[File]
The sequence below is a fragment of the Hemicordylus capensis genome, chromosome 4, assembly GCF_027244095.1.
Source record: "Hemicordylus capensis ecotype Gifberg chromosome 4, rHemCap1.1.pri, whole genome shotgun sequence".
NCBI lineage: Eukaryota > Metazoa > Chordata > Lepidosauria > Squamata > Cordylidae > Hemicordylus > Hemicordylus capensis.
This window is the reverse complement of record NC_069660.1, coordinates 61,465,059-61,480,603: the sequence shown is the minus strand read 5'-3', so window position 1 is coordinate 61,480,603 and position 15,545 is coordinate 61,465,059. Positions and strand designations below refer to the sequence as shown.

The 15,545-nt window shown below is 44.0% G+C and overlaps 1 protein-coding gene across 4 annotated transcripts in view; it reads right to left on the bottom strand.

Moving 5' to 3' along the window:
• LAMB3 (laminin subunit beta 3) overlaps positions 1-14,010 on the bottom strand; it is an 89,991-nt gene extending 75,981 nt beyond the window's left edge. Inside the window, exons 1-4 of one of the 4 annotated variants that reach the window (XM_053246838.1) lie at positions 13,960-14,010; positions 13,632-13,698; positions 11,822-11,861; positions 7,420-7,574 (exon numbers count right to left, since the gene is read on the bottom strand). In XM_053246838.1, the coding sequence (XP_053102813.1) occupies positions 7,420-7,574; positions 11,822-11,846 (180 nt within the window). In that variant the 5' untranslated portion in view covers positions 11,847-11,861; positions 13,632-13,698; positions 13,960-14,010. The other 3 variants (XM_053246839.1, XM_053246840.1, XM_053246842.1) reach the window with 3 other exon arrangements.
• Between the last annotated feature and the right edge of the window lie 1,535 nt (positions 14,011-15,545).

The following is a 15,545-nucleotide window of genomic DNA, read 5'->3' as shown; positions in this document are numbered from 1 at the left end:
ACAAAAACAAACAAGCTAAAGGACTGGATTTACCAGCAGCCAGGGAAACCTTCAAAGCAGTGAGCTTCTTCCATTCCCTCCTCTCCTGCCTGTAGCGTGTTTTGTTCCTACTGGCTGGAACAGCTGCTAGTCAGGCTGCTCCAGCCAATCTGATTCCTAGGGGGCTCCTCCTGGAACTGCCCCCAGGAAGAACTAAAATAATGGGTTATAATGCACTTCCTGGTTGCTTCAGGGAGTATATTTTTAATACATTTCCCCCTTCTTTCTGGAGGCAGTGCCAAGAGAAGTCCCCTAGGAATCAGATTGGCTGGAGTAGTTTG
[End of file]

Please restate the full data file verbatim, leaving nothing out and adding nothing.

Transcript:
The sequence below is a fragment of the Hemicordylus capensis genome, chromosome 4, assembly GCF_027244095.1.
Source record: "Hemicordylus capensis ecotype Gifberg chromosome 4, rHemCap1.1.pri, whole genome shotgun sequence".
NCBI lineage: Eukaryota > Metazoa > Chordata > Lepidosauria > Squamata > Cordylidae > Hemicordylus > Hemicordylus capensis.
This window is the reverse complement of record NC_069660.1, coordinates 61,465,059-61,480,603: the sequence shown is the minus strand read 5'-3', so window position 1 is coordinate 61,480,603 and position 15,545 is coordinate 61,465,059. Positions and strand designations below refer to the sequence as shown.

The 15,545-nt window shown below is 44.0% G+C and overlaps 1 protein-coding gene across 4 annotated transcripts in view; it reads right to left on the bottom strand.

Moving 5' to 3' along the window:
• LAMB3 (laminin subunit beta 3) overlaps positions 1-14,010 on the bottom strand; it is an 89,991-nt gene extending 75,981 nt beyond the window's left edge. Inside the window, exons 1-4 of one of the 4 annotated variants that reach the window (XM_053246838.1) lie at positions 13,960-14,010; positions 13,632-13,698; positions 11,822-11,861; positions 7,420-7,574 (exon numbers count right to left, since the gene is read on the bottom strand). In XM_053246838.1, the coding sequence (XP_053102813.1) occupies positions 7,420-7,574; positions 11,822-11,846 (180 nt within the window). In that variant the 5' untranslated portion in view covers positions 11,847-11,861; positions 13,632-13,698; positions 13,960-14,010. The other 3 variants (XM_053246839.1, XM_053246840.1, XM_053246842.1) reach the window with 3 other exon arrangements.
• Between the last annotated feature and the right edge of the window lie 1,535 nt (positions 14,011-15,545).

The following is a 15,545-nucleotide window of genomic DNA, read 5'->3' as shown; positions in this document are numbered from 1 at the left end:
ACAAAAACAAACAAGCTAAAGGACTGGATTTACCAGCAGCCAGGGAAACCTTCAAAGCAGTGAGCTTCTTCCATTCCCTCCTCTCCTGCCTGTAGCGTGTTTTGTTCCTACTGGCTGGAACAGCTGCTAGTCAGGCTGCTCCAGCCAATCTGATTCCTAGGGGGCTCCTCCTGGAACTGCCCCCAGGAAGAACTAAAATAATGGGTTATAATGCACTTCCTGGTTGCTTCAGGGAGTATATTTTTAATACATTTCCCCCTTCTTTCTGGAGGCAGTGCCAAGAGAAGTCCCCTAGGAATCAGATTGGCTGGAGTAGTTTG